Nikki Hiltz made her first-ever trip to Boston to compete at the Boston Athletic Association Invitational Mile on Saturday and did what she’s been doing throughout her prestigious running career.
The Aptos native walked away as this year’s winner finishing in 4 minutes, 40.1 seconds in the women’s invitational mile.
It was the same exact time as runner-up Emily Lipari, but Hiltz was announced the winner after a five-minute wait.
“It was a dive at the line,” Hiltz said.
Shannon Osika (4:40.7) took third, Heather Kampf was fourth (4:40.8) and Helen Schlactenhaufen (4:45.6) placed fifth to round off the top-5.
Hiltz earned $3,000 for her first place finish.
Hiltz said she went from fourth to first place in a quick burst, making up about 50-meters in a flash, and moving ahead of Lipari and Osika, a 2018 runner-up, on the final stretch on Boylston Street.
“I know (Lipari) is such a good kicker and I knew I had to run completely through the line if I wanted a shot to beat her,” said Hiltz about Lipari, who happen to be training partners. “It’s kind of crazy, I looked up to her my whole running career and to be competing against her until the very end was an awesome experience.”
Aptos High alumna Nikki Hiltz, center, won the Boston Athletic Association Invitational Mile on Saturday, finishing in 4 minutes, 40.1 seconds. (photo by Kevin Morris)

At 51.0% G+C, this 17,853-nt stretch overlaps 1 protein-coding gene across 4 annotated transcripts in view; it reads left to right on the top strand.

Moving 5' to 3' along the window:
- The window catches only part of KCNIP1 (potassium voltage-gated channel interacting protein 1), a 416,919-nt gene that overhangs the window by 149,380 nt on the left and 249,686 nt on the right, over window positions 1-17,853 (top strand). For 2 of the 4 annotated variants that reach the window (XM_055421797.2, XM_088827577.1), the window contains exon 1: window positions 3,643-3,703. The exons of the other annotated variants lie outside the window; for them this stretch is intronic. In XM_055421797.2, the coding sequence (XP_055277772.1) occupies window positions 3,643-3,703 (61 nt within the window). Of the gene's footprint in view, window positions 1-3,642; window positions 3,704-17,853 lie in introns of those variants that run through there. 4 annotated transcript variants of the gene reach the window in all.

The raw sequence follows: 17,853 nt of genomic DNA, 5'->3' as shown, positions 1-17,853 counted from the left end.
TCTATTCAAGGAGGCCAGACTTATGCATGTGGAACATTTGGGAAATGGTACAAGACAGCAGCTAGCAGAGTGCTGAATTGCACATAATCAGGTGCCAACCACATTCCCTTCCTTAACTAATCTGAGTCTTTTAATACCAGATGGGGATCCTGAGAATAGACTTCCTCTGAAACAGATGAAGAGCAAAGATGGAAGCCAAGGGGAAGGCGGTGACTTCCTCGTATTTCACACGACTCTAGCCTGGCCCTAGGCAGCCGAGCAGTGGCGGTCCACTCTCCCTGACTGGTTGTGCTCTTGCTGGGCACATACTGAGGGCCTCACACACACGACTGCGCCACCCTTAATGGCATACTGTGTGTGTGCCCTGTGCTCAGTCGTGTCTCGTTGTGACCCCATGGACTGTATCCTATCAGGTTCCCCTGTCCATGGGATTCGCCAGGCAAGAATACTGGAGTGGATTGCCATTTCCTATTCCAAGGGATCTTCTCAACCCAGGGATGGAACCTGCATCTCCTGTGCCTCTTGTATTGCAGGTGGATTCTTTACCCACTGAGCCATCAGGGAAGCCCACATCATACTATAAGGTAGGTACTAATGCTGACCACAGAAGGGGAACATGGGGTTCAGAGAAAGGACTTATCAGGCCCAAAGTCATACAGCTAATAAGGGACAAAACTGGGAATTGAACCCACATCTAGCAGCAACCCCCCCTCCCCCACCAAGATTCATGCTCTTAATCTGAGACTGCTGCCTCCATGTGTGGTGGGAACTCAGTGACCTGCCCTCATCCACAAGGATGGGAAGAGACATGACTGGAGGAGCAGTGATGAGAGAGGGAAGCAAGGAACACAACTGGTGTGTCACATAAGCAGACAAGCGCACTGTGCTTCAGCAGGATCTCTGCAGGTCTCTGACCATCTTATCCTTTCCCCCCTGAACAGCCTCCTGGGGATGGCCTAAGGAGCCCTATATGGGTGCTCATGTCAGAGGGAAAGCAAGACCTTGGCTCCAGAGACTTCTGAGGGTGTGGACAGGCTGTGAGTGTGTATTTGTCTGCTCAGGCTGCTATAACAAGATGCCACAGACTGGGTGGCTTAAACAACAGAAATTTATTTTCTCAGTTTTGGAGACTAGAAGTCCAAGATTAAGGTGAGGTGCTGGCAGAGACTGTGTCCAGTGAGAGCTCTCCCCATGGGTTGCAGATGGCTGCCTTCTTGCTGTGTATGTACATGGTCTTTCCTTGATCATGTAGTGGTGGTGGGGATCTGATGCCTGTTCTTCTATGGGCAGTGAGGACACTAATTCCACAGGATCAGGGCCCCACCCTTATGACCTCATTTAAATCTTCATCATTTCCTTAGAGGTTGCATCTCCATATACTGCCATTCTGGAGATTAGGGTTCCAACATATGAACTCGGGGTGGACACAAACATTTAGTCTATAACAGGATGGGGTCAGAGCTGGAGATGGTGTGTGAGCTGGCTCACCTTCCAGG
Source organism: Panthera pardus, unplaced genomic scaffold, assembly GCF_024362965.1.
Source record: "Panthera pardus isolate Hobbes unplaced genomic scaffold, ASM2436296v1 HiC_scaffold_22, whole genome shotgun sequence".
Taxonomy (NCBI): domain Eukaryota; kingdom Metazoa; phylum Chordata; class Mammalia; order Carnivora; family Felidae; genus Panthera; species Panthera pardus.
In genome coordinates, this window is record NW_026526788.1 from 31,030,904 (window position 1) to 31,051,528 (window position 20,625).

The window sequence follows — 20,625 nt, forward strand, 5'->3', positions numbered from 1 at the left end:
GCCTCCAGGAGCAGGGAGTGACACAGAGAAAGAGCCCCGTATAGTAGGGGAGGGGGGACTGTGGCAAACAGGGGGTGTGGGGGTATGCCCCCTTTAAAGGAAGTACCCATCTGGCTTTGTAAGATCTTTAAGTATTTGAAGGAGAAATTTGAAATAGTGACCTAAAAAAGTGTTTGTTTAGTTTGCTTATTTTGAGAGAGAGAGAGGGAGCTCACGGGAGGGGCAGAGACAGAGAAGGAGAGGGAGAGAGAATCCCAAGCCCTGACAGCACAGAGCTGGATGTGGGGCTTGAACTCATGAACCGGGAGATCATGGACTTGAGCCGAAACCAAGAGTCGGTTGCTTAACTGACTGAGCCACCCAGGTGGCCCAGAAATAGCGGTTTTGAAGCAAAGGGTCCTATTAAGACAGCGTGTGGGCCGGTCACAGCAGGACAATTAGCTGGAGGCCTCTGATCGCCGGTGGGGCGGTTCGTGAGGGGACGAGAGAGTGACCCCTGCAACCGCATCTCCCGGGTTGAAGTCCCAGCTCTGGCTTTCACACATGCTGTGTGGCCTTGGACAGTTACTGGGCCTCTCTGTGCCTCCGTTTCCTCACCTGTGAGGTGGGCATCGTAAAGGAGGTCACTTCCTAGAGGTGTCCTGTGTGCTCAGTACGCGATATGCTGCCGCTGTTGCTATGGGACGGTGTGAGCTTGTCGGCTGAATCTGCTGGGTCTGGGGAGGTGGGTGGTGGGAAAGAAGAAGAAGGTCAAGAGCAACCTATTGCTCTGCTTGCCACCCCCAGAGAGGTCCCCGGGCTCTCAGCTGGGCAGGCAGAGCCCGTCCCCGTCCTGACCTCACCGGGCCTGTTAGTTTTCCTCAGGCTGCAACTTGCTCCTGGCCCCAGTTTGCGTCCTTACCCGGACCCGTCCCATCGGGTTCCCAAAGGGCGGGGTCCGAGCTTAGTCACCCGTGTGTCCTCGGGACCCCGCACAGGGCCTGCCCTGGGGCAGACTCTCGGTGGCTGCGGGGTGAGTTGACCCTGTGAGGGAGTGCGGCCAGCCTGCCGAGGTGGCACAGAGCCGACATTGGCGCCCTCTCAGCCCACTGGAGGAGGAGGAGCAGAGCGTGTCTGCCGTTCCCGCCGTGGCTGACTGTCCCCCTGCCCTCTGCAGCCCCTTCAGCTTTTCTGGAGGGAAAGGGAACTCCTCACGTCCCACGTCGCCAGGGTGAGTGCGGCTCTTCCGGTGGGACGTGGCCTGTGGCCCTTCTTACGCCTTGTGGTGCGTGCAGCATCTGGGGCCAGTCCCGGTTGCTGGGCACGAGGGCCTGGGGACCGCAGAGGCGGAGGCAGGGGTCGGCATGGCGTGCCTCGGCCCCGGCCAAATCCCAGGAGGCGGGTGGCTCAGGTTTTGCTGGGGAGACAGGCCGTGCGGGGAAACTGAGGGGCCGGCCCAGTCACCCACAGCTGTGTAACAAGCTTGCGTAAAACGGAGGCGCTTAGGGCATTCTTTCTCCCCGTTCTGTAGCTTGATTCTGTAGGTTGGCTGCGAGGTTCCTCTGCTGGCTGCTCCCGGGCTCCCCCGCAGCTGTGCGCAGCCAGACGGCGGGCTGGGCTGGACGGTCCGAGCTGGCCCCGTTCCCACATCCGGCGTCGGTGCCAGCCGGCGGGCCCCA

The race, which begins on Boylston Street, is three loops around a block about 500-meters in distance and ends at the Boston Marathon finish line, where the crowd awaited for the finishers.
“I think the crowd brought me home and it was a super close finish,” Hiltz said.
Hiltz said most of the runners were conservative during the first two laps. It wasn’t until the third and final lap when everybody finally took off.
Hiltz eventually passed everybody up, including Lipari and the rest of the pack.
“I think the first two laps I was feeling it out,” she said. “I realized, I think taking it wide was the smarter choice and that’s kind of what I did on the final turn.”
Hiltz mentioned the course was pretty unique because of the electric crowd and layout of the course was unique because she never has to turn left so many times throughout a race.
Still, Hiltz said the mile race is like an exhibition race to get the crowd and running community hyped up prior to the Boston Marathon, which took place Monday.
Hiltz said it was neat to be a part of what she calls the running community, especially those who qualified to run in the Boston Marathon.
“I was really enjoying the big crowd and walking up to the startline,” she said. “So, I really wanted to put on a show just because it was such an enthusiastic crowd.”
BAA Invitational Mile